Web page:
'Lady Anna' Summary
Lady Anna is set during the 1830s, at about the time of the First Reform Act of 1832.
The title character is the daughter of the late Earl Lovel. Her mother married him out of ambition rather than love, and despite his evil reputation. Soon after their marriage, he told her that he had a living wife, which made their union invalid and their unborn daughter illegitimate. He then sailed to Italy without her and did not return to England for twenty years.
During those two decades, Lady Lovel struggled to prove the validity of her marriage, and consequently her right to her title and her daughter's legitimacy. She enjoyed neither the sympathy of the public nor the support of her family during this time; her only friend and supporter was Thomas Thwaite, a Radical tailor of Keswick, who gave her and her daughter shelter and financed her legal battles.
Early in the novel, Lord Lovel returns to England and dies intestate. His earldom, and a small estate in Cumberland, pass to a distant cousin, young Frederick Lovel. However, the bulk of his large fortune is personal property, and thus not attached to the title. If his marriage to Lady Lovel was valid, it will go to her and to their daughter; otherwise, it will go to the young earl.
The new earl's lawyers, headed by the Solicitor General, come to believe that their case against Lady Lovel is weak and their claim probably false. They accordingly propose a compromise: that the earl marry Lady Anna, thus reuniting the title and the assets held by her father. The plan is enthusiastically supported by Lady Lovel, as fulfilling all of her ambitions for herself and her daughter. The young earl is favorably impressed by Lady Anna's appearance and character. However, in her twenty years as an outcast, Lady Anna has come to love Thomas Thwaite's son Daniel, and the two have become secretly engaged.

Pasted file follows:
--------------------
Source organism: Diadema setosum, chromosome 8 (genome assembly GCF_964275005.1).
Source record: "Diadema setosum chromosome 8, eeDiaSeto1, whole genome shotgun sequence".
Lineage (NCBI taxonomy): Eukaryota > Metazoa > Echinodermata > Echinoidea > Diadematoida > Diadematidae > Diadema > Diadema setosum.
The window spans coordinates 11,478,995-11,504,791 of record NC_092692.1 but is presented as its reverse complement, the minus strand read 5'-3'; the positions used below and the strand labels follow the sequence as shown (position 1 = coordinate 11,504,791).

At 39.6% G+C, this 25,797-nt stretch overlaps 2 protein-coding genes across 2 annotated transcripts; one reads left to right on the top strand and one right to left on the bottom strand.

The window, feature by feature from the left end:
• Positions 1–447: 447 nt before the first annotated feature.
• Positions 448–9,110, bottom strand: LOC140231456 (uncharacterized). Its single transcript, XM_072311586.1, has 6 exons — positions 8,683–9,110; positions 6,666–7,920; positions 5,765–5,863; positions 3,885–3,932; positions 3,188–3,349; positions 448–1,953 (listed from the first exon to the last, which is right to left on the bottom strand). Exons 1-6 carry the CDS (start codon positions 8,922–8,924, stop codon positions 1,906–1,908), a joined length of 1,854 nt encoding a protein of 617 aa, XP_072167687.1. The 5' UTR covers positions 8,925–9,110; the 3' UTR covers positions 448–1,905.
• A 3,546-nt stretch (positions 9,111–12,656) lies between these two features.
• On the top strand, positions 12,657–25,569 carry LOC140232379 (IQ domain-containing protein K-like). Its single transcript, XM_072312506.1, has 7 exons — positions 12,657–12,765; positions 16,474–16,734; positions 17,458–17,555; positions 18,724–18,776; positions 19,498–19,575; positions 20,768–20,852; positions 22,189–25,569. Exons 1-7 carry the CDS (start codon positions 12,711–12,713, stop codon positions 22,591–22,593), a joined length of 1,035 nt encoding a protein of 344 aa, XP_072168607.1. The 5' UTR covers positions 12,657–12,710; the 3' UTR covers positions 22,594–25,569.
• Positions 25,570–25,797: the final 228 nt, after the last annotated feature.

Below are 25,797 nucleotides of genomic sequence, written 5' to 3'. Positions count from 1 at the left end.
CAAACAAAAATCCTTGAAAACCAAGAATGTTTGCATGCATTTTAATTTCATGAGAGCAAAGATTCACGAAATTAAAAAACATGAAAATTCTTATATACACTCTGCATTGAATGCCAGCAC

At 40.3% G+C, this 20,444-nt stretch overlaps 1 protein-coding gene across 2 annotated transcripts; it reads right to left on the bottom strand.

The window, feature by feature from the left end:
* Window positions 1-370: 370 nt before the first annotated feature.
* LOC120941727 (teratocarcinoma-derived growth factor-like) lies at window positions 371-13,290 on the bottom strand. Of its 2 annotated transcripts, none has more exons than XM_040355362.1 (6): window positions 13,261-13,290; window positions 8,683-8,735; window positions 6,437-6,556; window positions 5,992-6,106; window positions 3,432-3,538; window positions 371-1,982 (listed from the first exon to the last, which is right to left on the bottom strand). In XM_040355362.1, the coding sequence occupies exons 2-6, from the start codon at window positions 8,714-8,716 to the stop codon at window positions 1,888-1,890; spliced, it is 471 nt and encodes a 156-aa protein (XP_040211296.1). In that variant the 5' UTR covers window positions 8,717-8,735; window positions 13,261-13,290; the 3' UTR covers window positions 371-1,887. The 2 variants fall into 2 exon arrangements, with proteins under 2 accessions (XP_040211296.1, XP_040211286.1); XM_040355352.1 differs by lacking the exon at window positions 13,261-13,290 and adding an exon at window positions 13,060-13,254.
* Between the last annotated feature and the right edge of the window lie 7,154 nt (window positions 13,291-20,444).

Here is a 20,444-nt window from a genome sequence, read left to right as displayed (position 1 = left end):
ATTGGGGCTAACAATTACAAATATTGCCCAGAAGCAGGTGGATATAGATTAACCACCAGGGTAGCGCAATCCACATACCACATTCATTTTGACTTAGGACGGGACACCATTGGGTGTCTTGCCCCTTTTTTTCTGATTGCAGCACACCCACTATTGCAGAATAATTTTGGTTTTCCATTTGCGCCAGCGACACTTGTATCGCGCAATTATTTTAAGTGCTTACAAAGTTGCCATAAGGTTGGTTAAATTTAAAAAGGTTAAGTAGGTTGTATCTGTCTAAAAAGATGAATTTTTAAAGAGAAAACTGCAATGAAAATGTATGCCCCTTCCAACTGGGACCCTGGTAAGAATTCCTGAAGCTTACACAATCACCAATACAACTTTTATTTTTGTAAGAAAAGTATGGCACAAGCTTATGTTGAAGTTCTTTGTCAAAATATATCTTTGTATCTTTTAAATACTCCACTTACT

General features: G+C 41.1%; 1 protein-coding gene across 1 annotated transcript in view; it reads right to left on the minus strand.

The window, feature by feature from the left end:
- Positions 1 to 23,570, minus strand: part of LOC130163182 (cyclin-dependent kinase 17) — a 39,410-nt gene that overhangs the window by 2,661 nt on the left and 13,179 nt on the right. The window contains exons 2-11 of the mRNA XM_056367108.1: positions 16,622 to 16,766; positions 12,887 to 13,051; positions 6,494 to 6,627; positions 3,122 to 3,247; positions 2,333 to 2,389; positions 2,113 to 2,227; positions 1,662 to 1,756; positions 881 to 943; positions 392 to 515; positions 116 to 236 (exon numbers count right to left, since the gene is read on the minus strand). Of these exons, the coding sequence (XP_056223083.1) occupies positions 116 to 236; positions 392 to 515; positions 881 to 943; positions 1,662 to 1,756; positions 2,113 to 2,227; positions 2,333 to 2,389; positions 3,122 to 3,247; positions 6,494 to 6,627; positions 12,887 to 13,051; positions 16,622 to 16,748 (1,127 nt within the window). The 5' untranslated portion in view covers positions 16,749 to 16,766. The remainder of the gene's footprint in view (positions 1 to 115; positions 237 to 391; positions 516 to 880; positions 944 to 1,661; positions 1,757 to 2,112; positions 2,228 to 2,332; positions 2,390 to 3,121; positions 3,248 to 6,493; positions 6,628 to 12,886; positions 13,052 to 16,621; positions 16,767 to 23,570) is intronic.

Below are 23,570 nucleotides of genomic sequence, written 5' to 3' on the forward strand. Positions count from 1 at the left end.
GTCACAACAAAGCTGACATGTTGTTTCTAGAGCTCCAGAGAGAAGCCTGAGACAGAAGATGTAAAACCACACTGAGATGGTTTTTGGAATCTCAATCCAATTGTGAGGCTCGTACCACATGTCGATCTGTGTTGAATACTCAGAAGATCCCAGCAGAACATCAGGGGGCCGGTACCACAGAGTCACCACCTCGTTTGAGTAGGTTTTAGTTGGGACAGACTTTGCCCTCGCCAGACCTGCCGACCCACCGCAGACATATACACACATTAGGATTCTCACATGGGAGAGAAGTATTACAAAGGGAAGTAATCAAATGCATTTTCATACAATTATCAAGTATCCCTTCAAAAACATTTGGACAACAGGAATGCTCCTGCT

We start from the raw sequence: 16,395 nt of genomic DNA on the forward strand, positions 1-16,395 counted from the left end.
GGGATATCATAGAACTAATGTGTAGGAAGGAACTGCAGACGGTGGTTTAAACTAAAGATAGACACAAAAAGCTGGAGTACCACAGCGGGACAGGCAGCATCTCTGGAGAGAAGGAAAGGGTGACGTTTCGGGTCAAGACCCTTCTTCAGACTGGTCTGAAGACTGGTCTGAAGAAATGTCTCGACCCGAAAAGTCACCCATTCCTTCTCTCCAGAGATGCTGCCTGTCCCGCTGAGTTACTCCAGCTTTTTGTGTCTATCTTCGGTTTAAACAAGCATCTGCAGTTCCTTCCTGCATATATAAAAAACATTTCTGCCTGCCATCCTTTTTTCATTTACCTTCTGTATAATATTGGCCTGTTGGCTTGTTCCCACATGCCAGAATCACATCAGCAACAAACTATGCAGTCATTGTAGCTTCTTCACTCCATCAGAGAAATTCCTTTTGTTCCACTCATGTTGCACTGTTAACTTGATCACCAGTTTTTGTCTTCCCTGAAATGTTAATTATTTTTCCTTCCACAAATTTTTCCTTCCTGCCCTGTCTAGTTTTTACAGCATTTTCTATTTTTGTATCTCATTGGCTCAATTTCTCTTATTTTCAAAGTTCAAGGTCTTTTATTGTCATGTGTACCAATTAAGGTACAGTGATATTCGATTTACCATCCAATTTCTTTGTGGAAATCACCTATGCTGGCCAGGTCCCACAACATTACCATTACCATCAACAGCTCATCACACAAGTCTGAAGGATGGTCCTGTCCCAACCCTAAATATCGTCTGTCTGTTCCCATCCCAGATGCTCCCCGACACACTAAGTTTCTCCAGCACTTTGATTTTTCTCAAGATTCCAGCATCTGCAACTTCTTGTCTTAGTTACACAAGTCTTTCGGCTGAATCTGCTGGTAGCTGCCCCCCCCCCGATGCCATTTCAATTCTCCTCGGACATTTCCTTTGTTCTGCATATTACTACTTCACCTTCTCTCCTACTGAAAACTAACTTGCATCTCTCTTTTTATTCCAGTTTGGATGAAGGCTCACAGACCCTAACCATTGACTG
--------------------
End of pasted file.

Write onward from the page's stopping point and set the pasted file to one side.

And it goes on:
When the engagement is known, Lady Lovel and others strive to break it. Lady Anna will not yield to persuasion or to mistreatment; Daniel Thwaite rejects arguments and bribes to end the relationship. Lady Anna is approaching her twenty-first birthday, after which she will be free to marry without her mother's consent. In desperation, Lady Lovel secures a pistol and attempts to murder Thwaite. She wounds but does not kill him; Thwaite refuses to name her to the police; and the attempt puts an effective end to her attempts to keep the two apart.
With Thwaite's consent, Lady Anna makes half of her fortune over to the young earl. She marries Thwaite with the public approval of the Lovel family, though Lady Lovel refuses to attend the ceremony. The two then emigrate to Australia, where they expect that his low birth and her title will no longer be a burden to them.
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